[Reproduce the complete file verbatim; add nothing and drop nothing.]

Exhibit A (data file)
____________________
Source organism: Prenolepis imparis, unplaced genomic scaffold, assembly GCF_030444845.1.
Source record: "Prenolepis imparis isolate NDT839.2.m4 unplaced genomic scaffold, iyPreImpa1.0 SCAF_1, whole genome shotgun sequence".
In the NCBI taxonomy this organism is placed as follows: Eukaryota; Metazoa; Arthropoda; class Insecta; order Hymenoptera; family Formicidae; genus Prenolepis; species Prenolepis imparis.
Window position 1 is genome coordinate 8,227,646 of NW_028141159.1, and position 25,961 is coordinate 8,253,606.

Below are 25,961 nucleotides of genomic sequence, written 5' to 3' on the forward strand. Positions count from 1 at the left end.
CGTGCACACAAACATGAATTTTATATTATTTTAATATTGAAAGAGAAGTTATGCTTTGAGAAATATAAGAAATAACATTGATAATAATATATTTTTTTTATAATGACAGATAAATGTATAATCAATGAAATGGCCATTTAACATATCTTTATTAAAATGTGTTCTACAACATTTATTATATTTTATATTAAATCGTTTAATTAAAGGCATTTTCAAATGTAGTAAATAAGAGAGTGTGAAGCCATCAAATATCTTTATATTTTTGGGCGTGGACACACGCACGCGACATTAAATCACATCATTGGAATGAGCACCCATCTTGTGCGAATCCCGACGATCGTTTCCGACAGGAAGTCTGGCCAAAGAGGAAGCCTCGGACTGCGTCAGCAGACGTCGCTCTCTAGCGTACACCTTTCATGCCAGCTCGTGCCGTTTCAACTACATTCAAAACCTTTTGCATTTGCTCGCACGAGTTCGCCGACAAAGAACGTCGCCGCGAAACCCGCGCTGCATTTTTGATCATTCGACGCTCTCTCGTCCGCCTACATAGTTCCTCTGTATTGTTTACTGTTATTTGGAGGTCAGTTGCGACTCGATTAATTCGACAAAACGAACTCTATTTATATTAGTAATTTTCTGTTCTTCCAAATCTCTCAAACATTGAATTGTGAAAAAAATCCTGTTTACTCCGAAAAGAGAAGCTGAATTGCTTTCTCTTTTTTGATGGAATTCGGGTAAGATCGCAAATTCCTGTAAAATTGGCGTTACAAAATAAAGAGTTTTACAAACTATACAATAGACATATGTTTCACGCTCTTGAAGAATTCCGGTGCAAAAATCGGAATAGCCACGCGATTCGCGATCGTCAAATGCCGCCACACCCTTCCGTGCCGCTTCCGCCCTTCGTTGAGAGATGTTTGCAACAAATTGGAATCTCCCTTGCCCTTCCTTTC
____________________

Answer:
Source organism: Prenolepis imparis, unplaced genomic scaffold, assembly GCF_030444845.1.
Source record: "Prenolepis imparis isolate NDT839.2.m4 unplaced genomic scaffold, iyPreImpa1.0 SCAF_1, whole genome shotgun sequence".
In the NCBI taxonomy this organism is placed as follows: Eukaryota; Metazoa; Arthropoda; class Insecta; order Hymenoptera; family Formicidae; genus Prenolepis; species Prenolepis imparis.
Window position 1 is genome coordinate 8,227,646 of NW_028141159.1, and position 25,961 is coordinate 8,253,606.

Below are 25,961 nucleotides of genomic sequence, written 5' to 3' on the forward strand. Positions count from 1 at the left end.
CGTGCACACAAACATGAATTTTATATTATTTTAATATTGAAAGAGAAGTTATGCTTTGAGAAATATAAGAAATAACATTGATAATAATATATTTTTTTTATAATGACAGATAAATGTATAATCAATGAAATGGCCATTTAACATATCTTTATTAAAATGTGTTCTACAACATTTATTATATTTTATATTAAATCGTTTAATTAAAGGCATTTTCAAATGTAGTAAATAAGAGAGTGTGAAGCCATCAAATATCTTTATATTTTTGGGCGTGGACACACGCACGCGACATTAAATCACATCATTGGAATGAGCACCCATCTTGTGCGAATCCCGACGATCGTTTCCGACAGGAAGTCTGGCCAAAGAGGAAGCCTCGGACTGCGTCAGCAGACGTCGCTCTCTAGCGTACACCTTTCATGCCAGCTCGTGCCGTTTCAACTACATTCAAAACCTTTTGCATTTGCTCGCACGAGTTCGCCGACAAAGAACGTCGCCGCGAAACCCGCGCTGCATTTTTGATCATTCGACGCTCTCTCGTCCGCCTACATAGTTCCTCTGTATTGTTTACTGTTATTTGGAGGTCAGTTGCGACTCGATTAATTCGACAAAACGAACTCTATTTATATTAGTAATTTTCTGTTCTTCCAAATCTCTCAAACATTGAATTGTGAAAAAAATCCTGTTTACTCCGAAAAGAGAAGCTGAATTGCTTTCTCTTTTTTGATGGAATTCGGGTAAGATCGCAAATTCCTGTAAAATTGGCGTTACAAAATAAAGAGTTTTACAAACTATACAATAGACATATGTTTCACGCTCTTGAAGAATTCCGGTGCAAAAATCGGAATAGCCACGCGATTCGCGATCGTCAAATGCCGCCACACCCTTCCGTGCCGCTTCCGCCCTTCGTTGAGAGATGTTTGCAACAAATTGGAATCTCCCTTGCCCTTCCTTTC